It was unclear on Tuesday morning whether Cyprus would hold a postponed vote on a bank deposit tax demanded by the eurozone and International Monetary Fund as part of a bailout.
Cypriot government spokesman Christos Stylianidis told Skai TV on Tuesday morning that there was no indication at that point that the vote, initially expected on Sunday, would be held.
Minutes later, Defense Minister Fotis Fotiou told Skai that it was possible the debate would be delayed or that if it started on Tuesday, the vote might happen a day later.
Stylianidis and Fotiou confirmed that as things stand, there is not enough support in Cypriot Parliament to approve the tax.
Stylianidis said the government was examining changing the levy, with the possibility of savers with less than 100,000 euros in their accounts facing smaller charges or no charge at all.
Fotiou, meanwhile, compared the situation in Cyprus to the Turkish invasion of the island.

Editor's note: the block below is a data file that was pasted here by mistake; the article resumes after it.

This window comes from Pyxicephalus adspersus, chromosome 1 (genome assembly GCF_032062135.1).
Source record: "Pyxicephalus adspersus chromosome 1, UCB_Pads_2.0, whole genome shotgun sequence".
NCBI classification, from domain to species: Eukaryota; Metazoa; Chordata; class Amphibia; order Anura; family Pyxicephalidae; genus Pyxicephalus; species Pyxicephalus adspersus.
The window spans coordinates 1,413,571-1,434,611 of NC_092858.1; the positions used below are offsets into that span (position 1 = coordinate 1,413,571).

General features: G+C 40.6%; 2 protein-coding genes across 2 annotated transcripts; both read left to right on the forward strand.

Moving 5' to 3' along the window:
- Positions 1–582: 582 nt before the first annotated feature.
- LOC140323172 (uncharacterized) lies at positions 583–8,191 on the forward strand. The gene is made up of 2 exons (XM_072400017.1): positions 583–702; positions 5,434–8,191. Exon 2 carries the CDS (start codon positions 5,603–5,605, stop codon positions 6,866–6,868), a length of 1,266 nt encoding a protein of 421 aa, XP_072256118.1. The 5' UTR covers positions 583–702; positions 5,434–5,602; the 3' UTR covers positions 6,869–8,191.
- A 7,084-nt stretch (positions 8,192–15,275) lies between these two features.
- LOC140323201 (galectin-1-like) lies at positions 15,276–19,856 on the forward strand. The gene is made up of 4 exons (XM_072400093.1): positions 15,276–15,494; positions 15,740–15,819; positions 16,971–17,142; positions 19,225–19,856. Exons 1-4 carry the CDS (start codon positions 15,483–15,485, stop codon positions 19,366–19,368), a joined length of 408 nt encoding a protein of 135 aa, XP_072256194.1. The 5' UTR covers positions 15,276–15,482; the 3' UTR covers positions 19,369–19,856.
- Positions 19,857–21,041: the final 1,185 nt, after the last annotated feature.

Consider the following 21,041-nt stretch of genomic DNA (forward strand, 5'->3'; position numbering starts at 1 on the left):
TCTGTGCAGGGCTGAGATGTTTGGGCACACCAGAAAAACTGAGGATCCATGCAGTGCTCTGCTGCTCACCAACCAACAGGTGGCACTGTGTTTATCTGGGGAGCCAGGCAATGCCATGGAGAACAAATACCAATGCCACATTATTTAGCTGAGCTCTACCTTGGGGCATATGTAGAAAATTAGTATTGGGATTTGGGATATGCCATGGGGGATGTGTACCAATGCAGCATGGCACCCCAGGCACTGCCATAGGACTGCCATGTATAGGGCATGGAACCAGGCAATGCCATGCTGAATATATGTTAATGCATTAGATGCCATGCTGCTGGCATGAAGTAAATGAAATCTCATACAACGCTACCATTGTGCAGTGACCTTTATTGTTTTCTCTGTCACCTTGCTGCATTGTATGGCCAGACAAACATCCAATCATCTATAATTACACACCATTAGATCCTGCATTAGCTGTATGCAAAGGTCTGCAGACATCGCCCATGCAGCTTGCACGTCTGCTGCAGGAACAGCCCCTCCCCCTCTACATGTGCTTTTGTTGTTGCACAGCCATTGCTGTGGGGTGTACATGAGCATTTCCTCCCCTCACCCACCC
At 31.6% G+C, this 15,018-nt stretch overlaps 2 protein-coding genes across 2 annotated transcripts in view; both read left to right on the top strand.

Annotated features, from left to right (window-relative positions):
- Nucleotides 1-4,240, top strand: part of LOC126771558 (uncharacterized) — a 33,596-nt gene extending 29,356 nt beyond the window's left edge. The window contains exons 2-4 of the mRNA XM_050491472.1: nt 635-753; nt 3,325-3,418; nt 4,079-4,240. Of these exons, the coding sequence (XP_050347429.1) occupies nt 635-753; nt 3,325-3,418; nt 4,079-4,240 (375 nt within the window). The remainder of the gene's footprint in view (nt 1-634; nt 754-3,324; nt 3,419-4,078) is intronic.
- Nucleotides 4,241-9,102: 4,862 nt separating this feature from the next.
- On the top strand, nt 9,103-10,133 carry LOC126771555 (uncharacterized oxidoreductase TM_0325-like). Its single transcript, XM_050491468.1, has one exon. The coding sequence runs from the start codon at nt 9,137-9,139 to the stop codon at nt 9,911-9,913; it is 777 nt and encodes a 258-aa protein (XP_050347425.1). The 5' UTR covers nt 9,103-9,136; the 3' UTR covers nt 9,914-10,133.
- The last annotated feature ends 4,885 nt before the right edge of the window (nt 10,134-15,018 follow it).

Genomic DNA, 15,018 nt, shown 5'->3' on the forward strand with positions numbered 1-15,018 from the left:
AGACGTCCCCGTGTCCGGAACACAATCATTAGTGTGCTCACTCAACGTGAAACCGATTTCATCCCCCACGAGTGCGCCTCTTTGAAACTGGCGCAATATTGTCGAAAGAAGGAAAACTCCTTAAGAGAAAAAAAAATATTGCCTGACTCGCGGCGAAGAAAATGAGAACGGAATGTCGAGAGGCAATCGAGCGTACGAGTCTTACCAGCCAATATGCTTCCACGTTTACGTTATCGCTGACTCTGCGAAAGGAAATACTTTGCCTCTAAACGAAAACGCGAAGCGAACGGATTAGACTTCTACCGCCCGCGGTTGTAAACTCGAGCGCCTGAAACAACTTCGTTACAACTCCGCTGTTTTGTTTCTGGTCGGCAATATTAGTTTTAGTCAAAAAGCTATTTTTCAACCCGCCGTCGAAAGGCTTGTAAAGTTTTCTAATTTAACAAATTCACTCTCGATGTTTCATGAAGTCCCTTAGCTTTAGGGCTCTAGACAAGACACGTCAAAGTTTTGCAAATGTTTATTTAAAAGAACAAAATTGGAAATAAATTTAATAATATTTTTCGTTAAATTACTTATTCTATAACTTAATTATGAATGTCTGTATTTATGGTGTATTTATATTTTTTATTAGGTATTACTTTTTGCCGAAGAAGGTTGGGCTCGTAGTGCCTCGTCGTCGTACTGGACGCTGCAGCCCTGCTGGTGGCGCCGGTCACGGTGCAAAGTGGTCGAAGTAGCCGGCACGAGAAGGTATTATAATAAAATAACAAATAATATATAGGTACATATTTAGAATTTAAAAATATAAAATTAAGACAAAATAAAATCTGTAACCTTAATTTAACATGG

“Of course it’s similar,” he said, while adding that Nicosia is looking at other options.
“If this does not pass through Parliament then it is part of responsible politics for us to look at Plan B, which we are examining but can’t discuss publicly,” he said.
As of Monday night, it looked extremely doubtful whether President Nicos Anastasiades would get the 29 votes he would need for a majority in the 56-seat Parliament.
His Democratic Rally party (DISY) has 20 seats and will rely on support from its coalition partner, the Democratic Party (DIKO), which has eight MPs and then at least one of the two European Party (EVROKO) deputies or an independent lawmakers to support the tax.
The Communist Party (AKEL), the Socialists (EDEK) and the Greens said they would reject the levy.
However, DIKO indicated on Monday that it would not support the tax, which foresees deposits over 100,000 euros being taxed at 9.9 percent and those under 100,000 facing a one-off levy of 6.75 percent. It referred to the Eurogroup’s decision to approve the measure as “catastrophic.”